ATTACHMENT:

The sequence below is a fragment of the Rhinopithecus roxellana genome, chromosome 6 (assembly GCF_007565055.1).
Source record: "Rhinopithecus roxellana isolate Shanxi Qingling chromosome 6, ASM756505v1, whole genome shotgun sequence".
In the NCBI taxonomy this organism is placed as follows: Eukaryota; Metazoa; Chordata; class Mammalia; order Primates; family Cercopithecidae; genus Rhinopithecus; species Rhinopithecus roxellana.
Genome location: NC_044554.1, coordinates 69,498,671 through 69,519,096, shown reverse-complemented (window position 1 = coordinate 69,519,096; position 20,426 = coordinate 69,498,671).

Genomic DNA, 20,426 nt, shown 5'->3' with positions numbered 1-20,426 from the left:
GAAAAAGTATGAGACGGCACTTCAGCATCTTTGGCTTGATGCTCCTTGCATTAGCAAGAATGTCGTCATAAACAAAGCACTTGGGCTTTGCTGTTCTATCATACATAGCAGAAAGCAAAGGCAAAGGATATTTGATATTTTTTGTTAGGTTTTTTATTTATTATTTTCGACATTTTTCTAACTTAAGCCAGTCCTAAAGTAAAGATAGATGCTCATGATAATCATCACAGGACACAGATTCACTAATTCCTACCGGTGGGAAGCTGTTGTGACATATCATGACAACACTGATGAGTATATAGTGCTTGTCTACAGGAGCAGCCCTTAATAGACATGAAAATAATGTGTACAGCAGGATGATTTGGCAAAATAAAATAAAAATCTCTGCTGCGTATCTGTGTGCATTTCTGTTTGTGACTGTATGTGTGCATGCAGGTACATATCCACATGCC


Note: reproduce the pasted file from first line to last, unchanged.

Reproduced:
The sequence below is a fragment of the Rhinopithecus roxellana genome, chromosome 6 (assembly GCF_007565055.1).
Source record: "Rhinopithecus roxellana isolate Shanxi Qingling chromosome 6, ASM756505v1, whole genome shotgun sequence".
In the NCBI taxonomy this organism is placed as follows: Eukaryota; Metazoa; Chordata; class Mammalia; order Primates; family Cercopithecidae; genus Rhinopithecus; species Rhinopithecus roxellana.
Genome location: NC_044554.1, coordinates 69,498,671 through 69,519,096, shown reverse-complemented (window position 1 = coordinate 69,519,096; position 20,426 = coordinate 69,498,671).

Genomic DNA, 20,426 nt, shown 5'->3' with positions numbered 1-20,426 from the left:
GAAAAAGTATGAGACGGCACTTCAGCATCTTTGGCTTGATGCTCCTTGCATTAGCAAGAATGTCGTCATAAACAAAGCACTTGGGCTTTGCTGTTCTATCATACATAGCAGAAAGCAAAGGCAAAGGATATTTGATATTTTTTGTTAGGTTTTTTATTTATTATTTTCGACATTTTTCTAACTTAAGCCAGTCCTAAAGTAAAGATAGATGCTCATGATAATCATCACAGGACACAGATTCACTAATTCCTACCGGTGGGAAGCTGTTGTGACATATCATGACAACACTGATGAGTATATAGTGCTTGTCTACAGGAGCAGCCCTTAATAGACATGAAAATAATGTGTACAGCAGGATGATTTGGCAAAATAAAATAAAAATCTCTGCTGCGTATCTGTGTGCATTTCTGTTTGTGACTGTATGTGTGCATGCAGGTACATATCCACATGCC